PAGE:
Wizard of the Crow

(Literary Masterpieces, Volume 4)

Surely the most important novel to come from an African writer at the turn of the twenty-first century, Wizard of the Crow defies definition and categorization. Ngugi wa Thiong’o has written a political satire about African countries rendered in the context of Magical Realism. The narrative chugs on in numerous directions at once, encompassing themes and subthemes that include sorcery, love, truth, hypocrisy, greed, poverty, feminism, race relations, racial identity, religion, science, and technology. It is an unwieldy amalgamation of parts that somehow adhere into a successful literary work. Central to all, however, is surely the political satire reminiscent of George Orwell’s Animal Farm (1945) and Kurt Vonnegut’s Cat’s Cradle (1963).

Ngugi has based the novel loosely on aspects of his own life. Having been victimized for decades by oppressive regimes in his native Kenya, the author, a professor of language and literature at Kenya’s foremost university, was finally imprisoned for a year in the early 1980’s. When he was released in 1982, he went into exile in Europe and the United States, where he has taught at major universities in New York and California. Returning to Kenya for a visit in 2004 after an absence of two decades, he and his wife were assaulted and beaten (his wife raped in a hotel room) and tortured with guns and burning cigarettes. He clearly believed the thugs carrying out the assault were doing so at the behest of leaders of the Kenyan government. Given such experiences, it is little wonder that he attacks the problems of Africa with verve, ferocity, and bitternesscoupled with love and sentiment.

Wizard of the Crow has a plot that is impossible to summarize; nevertheless, a listing of main events can be given. The title character, Kimiti, is an unemployed, educated man who meets and falls in love with Nyawira, a feminist fighting to overthrow the government, headed by one simply known as The Ruler. This dictator and those who surround him are corrupt, hypocritical, ignorant, self-indulgent, and entirely self-serving caricatures of human beingsand thugswho have no possible thought for the welfare of the people whom they rule. They conspire to build a modern-day Tower of Babel, the project to be known as “Marching to Heaven.” It is basically an effort at a publicity stunt that must be financed by loans from the Global Bank (a mildly disguised reference to the World Bank) and that can come only with approval from countries in the West.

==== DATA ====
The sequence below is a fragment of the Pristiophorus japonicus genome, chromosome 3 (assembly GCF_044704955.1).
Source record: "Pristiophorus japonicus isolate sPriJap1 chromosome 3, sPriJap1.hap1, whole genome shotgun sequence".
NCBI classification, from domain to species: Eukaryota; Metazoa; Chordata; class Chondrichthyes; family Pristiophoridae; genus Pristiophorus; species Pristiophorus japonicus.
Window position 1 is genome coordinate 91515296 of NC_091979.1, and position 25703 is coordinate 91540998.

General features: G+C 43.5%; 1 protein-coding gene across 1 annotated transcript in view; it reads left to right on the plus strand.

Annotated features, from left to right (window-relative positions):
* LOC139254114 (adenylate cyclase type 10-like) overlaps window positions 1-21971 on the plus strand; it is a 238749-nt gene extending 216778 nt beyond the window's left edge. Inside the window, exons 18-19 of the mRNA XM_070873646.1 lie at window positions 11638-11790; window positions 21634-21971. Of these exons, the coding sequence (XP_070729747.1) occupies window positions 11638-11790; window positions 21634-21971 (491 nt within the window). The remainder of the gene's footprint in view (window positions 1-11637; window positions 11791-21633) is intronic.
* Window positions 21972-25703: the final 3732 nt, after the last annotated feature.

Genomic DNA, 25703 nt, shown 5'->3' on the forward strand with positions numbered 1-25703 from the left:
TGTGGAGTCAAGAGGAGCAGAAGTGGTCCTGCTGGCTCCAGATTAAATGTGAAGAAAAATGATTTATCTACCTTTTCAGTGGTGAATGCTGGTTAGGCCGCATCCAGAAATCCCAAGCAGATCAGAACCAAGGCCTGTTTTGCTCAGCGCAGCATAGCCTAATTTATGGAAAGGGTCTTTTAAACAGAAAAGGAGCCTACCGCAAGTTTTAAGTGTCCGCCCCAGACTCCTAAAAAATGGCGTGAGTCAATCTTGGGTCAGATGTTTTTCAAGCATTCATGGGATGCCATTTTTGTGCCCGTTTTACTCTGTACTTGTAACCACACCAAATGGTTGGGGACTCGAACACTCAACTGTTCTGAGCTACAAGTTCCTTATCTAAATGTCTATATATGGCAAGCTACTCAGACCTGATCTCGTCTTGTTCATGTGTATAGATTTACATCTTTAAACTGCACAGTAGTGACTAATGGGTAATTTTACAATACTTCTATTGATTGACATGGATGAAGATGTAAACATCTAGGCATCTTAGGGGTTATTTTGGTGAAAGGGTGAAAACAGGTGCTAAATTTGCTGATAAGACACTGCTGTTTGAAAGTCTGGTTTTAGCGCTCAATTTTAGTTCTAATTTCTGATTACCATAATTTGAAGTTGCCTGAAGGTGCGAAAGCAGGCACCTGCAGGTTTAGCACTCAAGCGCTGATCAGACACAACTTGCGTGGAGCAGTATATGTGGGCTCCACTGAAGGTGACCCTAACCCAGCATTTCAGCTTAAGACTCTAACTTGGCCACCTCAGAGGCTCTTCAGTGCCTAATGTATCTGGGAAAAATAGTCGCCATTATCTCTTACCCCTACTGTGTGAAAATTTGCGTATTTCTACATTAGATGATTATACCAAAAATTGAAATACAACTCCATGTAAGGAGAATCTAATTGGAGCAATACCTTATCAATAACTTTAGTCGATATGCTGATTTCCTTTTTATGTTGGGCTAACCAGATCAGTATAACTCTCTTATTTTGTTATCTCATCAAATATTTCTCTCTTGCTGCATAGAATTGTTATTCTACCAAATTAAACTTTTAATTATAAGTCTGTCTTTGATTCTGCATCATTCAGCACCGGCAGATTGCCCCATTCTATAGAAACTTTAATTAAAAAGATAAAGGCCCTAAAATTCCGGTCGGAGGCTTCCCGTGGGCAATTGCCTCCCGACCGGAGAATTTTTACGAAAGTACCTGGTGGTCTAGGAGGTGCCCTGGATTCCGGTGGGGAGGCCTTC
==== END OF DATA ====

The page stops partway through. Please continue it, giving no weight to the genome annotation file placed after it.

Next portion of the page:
After the police chase Kimiti and Nyawira into a residence, they paint a sorcerer’s sign over the door to ward off the entry of superstitious police; thus Kimiti is incarnated as the sorcerer known as Wizard of the Crow. Sometimes, Nyawira carries out the impersonation, and they become interchangeable accomplicesboth, somehow, with magical powers. Most of the work concerns their attempt to escape the police and the bumbling stupidity of The Ruler and his ministers as the government attempts to run the country through sheer terror coupled with stupidity. At times, the Wizard is summoned to help restore The Ruler’s health; the Wizard is also imprisoned in another identity. Finally, the novel moves to the collapse of The Ruler and his government.

The Ruler, a fictional, obtuse demagogue only slightly disguised as the embodiment of President Daniel arap Moi (who was in charge in Kenya for the last few decades of the twentieth century) is clearly the main target of attack in...

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(Critical Survey of Literature for Students)

Cantalupo, Charles, ed. Ngugi wa Thiong’o: Texts and Contexts. Trenton, N.J.: African World Press, 1995. A collection of critical essays written by Kenyan scholars. Provides a fresh look at Ngugi’s life from those within the country Ngugi left behind; discusses why his work is still important in his homeland.

_______. The World of Ngugi wa Thiong’o. Trenton, N.J.: African World Press, 1995. A second collection of essays on Ngugi’s work, covering even the minor texts, including his children’s book. The criticism also covers Ngugi’s language arguments and historical research.

Gikandi, Simon. Ngugi wa Thiong’o. New York: Cambridge University Press, 2009. Juxtaposes Ngugi’s life with a social history of Kenya, providing a level of detail that only a native Kenyan could offer.

Ngugi wa Thiong’o. Decolonising the Mind: The Politics of Language in African Literature. London: James Currey, 1986. An important contribution to the theory and criticism of African, postcolonial, and Marxist literature. Although some of the material may be dated, the argument that language can be used as a tool in colonial domination is still a valid one.

Ogunde, James. Ngugi’s Novels and African History: Narrating the Nation. London: Pluto Press, 1999. Ogunde provides a critical examination of Ngugi’s earlier novels, while discussing Ngugi’s positioning of female characters and his value to Kenyan history.

Simatei, Triop Peter. The Novel and the Politics of Nation Building in East Africa. Edited by Eckhard Breitinger. Bayreuth African Studies Series 55. Bayreuth, Germany: Bayreuth University Press, 2001. Simatei examines Ngugi’s place among other writers from East Africa and ways in which his literary contributions have shaped nationalistic agendas in Kenya.